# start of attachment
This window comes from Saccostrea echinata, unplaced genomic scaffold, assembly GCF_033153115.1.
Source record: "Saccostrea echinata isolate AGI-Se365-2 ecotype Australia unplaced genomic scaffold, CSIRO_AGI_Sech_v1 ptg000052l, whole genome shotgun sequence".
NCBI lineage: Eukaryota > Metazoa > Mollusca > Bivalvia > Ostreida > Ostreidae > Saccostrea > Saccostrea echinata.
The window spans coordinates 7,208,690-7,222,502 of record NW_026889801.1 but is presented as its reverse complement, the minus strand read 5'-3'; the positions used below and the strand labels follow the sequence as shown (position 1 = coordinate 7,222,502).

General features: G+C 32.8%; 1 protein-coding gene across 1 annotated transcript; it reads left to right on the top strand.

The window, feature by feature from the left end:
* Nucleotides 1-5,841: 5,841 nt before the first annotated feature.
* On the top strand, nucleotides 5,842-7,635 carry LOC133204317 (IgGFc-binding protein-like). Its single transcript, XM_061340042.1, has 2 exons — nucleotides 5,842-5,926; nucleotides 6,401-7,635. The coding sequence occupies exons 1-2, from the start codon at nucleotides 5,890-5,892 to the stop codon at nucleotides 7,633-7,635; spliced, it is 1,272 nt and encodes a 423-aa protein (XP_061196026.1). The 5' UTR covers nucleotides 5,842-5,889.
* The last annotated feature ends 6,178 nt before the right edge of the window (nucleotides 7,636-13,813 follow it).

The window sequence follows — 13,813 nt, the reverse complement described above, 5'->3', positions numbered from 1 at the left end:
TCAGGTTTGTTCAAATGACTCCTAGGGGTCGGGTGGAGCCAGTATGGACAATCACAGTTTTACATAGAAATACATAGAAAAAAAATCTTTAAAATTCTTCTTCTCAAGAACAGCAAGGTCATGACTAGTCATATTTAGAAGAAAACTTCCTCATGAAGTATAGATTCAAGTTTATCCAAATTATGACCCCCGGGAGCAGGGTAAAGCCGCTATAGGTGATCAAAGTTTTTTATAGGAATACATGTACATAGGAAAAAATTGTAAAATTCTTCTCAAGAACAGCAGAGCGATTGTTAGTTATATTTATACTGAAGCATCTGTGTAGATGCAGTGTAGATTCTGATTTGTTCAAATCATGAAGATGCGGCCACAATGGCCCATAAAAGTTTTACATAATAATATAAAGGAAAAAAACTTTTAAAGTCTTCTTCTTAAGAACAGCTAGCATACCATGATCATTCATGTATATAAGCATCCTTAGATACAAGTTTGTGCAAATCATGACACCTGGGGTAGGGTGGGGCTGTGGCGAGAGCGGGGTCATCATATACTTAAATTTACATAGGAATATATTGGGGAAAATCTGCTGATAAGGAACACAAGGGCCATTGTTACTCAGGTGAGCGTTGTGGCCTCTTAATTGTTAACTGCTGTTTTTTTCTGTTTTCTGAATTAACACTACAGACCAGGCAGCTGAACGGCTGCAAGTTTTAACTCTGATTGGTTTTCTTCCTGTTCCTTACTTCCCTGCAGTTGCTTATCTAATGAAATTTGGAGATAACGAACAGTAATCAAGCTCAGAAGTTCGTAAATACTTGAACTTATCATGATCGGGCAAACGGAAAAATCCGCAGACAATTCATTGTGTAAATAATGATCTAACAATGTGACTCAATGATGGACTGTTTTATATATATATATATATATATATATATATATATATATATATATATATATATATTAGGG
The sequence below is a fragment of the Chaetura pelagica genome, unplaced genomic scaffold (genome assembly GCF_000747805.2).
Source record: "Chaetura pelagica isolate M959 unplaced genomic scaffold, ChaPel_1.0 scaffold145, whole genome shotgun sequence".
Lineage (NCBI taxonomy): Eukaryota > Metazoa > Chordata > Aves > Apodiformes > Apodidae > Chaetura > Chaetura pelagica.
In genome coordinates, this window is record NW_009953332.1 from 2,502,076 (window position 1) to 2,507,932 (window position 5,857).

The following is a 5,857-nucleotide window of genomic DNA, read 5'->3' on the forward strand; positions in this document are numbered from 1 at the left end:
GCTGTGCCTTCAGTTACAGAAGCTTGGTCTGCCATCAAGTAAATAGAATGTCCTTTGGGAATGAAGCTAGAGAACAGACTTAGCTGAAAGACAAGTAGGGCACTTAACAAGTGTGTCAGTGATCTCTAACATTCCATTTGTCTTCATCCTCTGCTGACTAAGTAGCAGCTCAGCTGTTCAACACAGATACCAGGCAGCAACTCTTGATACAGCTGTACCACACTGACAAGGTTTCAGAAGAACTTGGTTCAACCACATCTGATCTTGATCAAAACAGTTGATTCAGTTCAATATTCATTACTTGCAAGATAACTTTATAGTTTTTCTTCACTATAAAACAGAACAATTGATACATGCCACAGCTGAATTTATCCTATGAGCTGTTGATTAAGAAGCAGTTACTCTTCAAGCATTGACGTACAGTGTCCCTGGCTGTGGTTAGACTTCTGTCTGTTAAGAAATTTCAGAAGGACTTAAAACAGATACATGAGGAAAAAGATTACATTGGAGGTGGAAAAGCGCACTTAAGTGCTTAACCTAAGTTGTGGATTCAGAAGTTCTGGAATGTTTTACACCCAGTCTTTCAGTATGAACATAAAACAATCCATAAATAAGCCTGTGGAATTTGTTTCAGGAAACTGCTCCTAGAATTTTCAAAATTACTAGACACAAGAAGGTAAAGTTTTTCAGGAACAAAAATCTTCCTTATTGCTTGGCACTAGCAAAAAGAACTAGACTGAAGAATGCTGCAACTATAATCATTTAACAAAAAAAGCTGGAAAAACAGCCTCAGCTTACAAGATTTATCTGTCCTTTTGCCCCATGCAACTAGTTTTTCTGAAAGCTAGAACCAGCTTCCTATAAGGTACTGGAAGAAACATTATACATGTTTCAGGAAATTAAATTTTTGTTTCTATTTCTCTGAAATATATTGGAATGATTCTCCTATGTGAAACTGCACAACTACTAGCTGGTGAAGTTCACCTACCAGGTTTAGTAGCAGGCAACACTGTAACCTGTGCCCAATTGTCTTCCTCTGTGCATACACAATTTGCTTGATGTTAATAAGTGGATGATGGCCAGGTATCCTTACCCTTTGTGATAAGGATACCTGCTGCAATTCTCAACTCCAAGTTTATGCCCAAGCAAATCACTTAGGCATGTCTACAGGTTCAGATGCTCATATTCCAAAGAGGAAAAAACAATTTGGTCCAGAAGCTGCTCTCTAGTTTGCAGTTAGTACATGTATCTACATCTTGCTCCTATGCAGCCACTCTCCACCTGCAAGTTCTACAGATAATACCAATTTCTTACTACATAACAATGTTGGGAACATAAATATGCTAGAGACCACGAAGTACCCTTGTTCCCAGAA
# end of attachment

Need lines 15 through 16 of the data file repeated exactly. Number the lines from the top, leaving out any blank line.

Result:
In genome coordinates, this window is record NW_009953332.1 from 2,502,076 (window position 1) to 2,507,932 (window position 5,857).

The following is a 5,857-nucleotide window of genomic DNA, read 5'->3' on the forward strand; positions in this document are numbered from 1 at the left end: